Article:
Here are some basic questions to ask while assessing your situation regarding home-ownership financing as a divorced person today.
Are you ready to buy?
Mortgage approval takes into account many factors: steady income history, relatively low debt-to-income ratio and good credit. It may be necessary to take time to improve your income or pay down debt to qualify for better interest rates and terms on a mortgage loan. Lenders will want to see that an applicant has been steadily employed for the last two years showing predictable income. You may need to rent for a while in order to develop a work history, reduce outstanding debt or address any other issues that may make it less likely for a lender to approve an applicant for a mortgage loan.
Did your credit take a hit?
Credit scores are key when it comes to getting approved. Get a free credit report before applying for a mortgage loan. Late fees, bills that recently went unpaid and new delinquencies can impact an individual’s credit score. Take steps to close any joint credit accounts and pay off joint auto loans. By doing this, an applicant can improve their credit scores and not allow an ex-spouse’s financial activity to continue to negatively impact their credit score when you apply.
Do you have a cash reserve?
Financing a home often requires a significant down payment and additional money to cover closing costs, moving costs, lawyer’s fees and more. Determine how much you can afford and how much you need to save in order to meet this additional expense, in addition to paying current expenses. If you’ve recently sold a home may want to use part or all of the proceeds to meet the new down payment.
Can the former spouse’s name stay on the old mortgage?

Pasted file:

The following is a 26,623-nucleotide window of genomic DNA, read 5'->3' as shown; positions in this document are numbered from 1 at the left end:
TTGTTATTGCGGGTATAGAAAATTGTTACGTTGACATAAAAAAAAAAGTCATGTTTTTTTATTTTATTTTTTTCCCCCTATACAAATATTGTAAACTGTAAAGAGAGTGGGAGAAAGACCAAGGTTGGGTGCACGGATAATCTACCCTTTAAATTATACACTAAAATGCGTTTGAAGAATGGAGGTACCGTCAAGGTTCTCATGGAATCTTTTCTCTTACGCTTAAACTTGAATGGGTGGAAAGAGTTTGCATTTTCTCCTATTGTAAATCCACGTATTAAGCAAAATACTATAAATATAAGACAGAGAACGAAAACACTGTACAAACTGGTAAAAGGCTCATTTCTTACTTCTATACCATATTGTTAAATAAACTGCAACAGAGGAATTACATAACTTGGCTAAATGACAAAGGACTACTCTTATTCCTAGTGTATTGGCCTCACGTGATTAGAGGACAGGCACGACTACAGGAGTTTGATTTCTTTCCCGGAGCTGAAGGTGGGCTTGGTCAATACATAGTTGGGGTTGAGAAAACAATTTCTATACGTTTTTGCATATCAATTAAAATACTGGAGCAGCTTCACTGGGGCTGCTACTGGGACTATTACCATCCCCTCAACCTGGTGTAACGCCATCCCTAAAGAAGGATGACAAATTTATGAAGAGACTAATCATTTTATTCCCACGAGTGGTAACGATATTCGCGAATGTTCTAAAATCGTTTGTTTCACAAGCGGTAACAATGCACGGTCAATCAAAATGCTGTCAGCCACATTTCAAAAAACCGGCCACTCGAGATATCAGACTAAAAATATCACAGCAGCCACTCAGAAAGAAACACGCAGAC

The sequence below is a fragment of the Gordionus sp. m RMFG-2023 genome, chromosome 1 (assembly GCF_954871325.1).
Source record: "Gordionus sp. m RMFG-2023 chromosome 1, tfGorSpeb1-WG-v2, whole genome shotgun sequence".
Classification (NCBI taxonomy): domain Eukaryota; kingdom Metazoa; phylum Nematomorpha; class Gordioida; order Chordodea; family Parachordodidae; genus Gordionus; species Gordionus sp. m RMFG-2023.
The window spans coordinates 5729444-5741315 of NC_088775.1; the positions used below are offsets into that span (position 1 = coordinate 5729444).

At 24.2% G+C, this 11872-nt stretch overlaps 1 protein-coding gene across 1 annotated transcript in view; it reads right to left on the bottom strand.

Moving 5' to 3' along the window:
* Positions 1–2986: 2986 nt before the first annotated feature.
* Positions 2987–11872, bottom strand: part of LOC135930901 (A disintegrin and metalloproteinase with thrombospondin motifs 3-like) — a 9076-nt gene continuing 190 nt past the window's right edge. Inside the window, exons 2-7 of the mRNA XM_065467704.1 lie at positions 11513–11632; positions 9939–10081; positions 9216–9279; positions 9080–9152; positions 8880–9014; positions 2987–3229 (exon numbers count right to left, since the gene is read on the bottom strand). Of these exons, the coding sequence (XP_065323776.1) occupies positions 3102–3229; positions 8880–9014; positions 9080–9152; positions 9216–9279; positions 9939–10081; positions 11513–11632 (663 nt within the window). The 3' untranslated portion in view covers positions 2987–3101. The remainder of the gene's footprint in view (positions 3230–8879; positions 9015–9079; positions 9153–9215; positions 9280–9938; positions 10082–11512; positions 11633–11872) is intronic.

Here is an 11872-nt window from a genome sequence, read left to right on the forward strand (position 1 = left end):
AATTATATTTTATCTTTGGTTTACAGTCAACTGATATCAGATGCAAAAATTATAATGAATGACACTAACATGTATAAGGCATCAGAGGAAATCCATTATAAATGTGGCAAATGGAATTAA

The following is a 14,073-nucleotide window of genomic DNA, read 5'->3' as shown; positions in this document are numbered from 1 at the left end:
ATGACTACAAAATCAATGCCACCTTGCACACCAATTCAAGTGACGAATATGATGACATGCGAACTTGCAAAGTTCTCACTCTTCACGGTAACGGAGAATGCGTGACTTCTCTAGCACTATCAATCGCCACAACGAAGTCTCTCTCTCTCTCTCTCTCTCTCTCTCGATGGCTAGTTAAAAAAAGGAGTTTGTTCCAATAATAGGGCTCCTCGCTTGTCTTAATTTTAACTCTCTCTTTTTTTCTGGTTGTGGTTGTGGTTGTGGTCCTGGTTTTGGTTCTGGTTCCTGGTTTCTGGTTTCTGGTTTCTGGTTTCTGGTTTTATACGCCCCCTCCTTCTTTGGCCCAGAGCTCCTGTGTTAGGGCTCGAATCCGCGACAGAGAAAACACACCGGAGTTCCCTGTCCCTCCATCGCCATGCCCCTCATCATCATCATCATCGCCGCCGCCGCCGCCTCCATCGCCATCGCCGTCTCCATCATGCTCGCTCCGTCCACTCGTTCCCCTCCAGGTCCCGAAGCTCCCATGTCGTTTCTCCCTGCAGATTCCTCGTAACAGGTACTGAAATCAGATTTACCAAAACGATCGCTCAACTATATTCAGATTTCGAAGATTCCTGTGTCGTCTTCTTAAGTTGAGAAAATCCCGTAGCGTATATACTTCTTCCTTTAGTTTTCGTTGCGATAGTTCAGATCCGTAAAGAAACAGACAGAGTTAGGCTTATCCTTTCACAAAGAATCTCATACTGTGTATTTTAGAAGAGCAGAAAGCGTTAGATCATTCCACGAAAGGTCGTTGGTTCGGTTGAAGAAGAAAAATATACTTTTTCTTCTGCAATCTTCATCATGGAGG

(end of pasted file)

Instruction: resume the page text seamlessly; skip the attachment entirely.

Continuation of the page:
Those who have divorced amicably may choose to reduce potential disruptions in a household and may allow one household member and any children to reside in a home with both names continuing to be on the original mortgage loan. This is a completely reasonable option for some and for many a necessary option for a partner that may need to look for additional work to improve their income stream. It may be necessary to work out how mortgage payments will be made and how proceeds will be split once a home is sold.
Are there any pending issues?
It may be necessary to wait some time if child support arrangements, new jobs or other concerns may impact an individual’s future permanent location. Renting may be a better choice than owning while the dust settles. This allows newly-divorced individuals the time they may need to make sound and informed choices when it comes to the possibility of owning a home, and where that home should be located.
Carefully Consider Mortgage Products
There are many mortgage loan products available and while some may allow a potential home buyer to make a relatively small down payment, the terms and requirements may not suit every person’s situation equally. Those who divorce and have little debt, a high credit score and enough money for a 20 percent down payment may want to apply for a conventional loan. Otherwise, VA loans, FHA loans and USDA loans are other options. Understand which loans may offer a practical means to achieving home-ownership after a divorce.
Please call me at 702-835-6960 if you have any questions about divorce and your finances